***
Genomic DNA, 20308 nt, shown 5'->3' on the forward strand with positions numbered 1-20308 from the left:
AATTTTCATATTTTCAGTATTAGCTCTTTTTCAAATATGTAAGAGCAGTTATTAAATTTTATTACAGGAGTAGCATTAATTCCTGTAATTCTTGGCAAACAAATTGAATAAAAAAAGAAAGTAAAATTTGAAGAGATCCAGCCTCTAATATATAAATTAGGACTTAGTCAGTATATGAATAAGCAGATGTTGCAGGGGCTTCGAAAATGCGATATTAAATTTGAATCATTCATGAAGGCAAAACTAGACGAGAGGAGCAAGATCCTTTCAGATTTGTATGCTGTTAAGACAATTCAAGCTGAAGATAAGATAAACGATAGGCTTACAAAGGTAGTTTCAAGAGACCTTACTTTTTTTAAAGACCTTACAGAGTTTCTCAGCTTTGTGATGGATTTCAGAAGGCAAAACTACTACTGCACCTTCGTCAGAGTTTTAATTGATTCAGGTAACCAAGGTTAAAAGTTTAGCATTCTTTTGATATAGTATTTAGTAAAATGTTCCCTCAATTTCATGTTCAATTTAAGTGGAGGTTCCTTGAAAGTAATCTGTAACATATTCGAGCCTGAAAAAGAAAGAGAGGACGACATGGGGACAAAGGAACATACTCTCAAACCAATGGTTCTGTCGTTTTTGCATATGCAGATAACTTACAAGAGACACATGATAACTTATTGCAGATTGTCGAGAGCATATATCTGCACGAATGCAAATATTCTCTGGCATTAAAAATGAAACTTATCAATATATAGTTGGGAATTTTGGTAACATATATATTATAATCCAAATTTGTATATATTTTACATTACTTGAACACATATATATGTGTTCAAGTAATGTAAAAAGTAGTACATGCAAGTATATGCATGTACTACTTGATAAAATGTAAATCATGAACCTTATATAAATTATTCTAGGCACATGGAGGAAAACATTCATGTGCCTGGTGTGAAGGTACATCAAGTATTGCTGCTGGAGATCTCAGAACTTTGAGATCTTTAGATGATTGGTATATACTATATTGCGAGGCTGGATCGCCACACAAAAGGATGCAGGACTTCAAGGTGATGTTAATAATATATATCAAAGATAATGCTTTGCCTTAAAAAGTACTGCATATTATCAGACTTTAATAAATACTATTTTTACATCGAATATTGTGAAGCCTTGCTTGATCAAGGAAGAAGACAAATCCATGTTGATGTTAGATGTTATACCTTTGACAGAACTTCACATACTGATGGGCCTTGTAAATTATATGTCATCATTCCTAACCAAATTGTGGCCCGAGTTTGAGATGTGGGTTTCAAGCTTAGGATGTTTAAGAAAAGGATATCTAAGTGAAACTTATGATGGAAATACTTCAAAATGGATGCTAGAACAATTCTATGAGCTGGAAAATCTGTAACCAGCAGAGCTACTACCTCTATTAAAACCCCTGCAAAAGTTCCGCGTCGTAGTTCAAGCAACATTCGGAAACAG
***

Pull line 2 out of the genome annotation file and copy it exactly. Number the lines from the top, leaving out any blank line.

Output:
AATTTTCATATTTTCAGTATTAGCTCTTTTTCAAATATGTAAGAGCAGTTATTAAATTTTATTACAGGAGTAGCATTAATTCCTGTAATTCTTGGCAAACAAATTGAATAAAAAAAGAAAGTAAAATTTGAAGAGATCCAGCCTCTAATATATAAATTAGGACTTAGTCAGTATATGAATAAGCAGATGTTGCAGGGGCTTCGAAAATGCGATATTAAATTTGAATCATTCATGAAGGCAAAACTAGACGAGAGGAGCAAGATCCTTTCAGATTTGTATGCTGTTAAGACAATTCAAGCTGAAGATAAGATAAACGATAGGCTTACAAAGGTAGTTTCAAGAGACCTTACTTTTTTTAAAGACCTTACAGAGTTTCTCAGCTTTGTGATGGATTTCAGAAGGCAAAACTACTACTGCACCTTCGTCAGAGTTTTAATTGATTCAGGTAACCAAGGTTAAAAGTTTAGCATTCTTTTGATATAGTATTTAGTAAAATGTTCCCTCAATTTCATGTTCAATTTAAGTGGAGGTTCCTTGAAAGTAATCTGTAACATATTCGAGCCTGAAAAAGAAAGAGAGGACGACATGGGGACAAAGGAACATACTCTCAAACCAATGGTTCTGTCGTTTTTGCATATGCAGATAACTTACAAGAGACACATGATAACTTATTGCAGATTGTCGAGAGCATATATCTGCACGAATGCAAATATTCTCTGGCATTAAAAATGAAACTTATCAATATATAGTTGGGAATTTTGGTAACATATATATTATAATCCAAATTTGTATATATTTTACATTACTTGAACACATATATATGTGTTCAAGTAATGTAAAAAGTAGTACATGCAAGTATATGCATGTACTACTTGATAAAATGTAAATCATGAACCTTATATAAATTATTCTAGGCACATGGAGGAAAACATTCATGTGCCTGGTGTGAAGGTACATCAAGTATTGCTGCTGGAGATCTCAGAACTTTGAGATCTTTAGATGATTGGTATATACTATATTGCGAGGCTGGATCGCCACACAAAAGGATGCAGGACTTCAAGGTGATGTTAATAATATATATCAAAGATAATGCTTTGCCTTAAAAAGTACTGCATATTATCAGACTTTAATAAATACTATTTTTACATCGAATATTGTGAAGCCTTGCTTGATCAAGGAAGAAGACAAATCCATGTTGATGTTAGATGTTATACCTTTGACAGAACTTCACATACTGATGGGCCTTGTAAATTATATGTCATCATTCCTAACCAAATTGTGGCCCGAGTTTGAGATGTGGGTTTCAAGCTTAGGATGTTTAAGAAAAGGATATCTAAGTGAAACTTATGATGGAAATACTTCAAAATGGATGCTAGAACAATTCTATGAGCTGGAAAATCTGTAACCAGCAGAGCTACTACCTCTATTAAAACCCCTGCAAAAGTTCCGCGTCGTAGTTCAAGCAACATTCGGAAACAG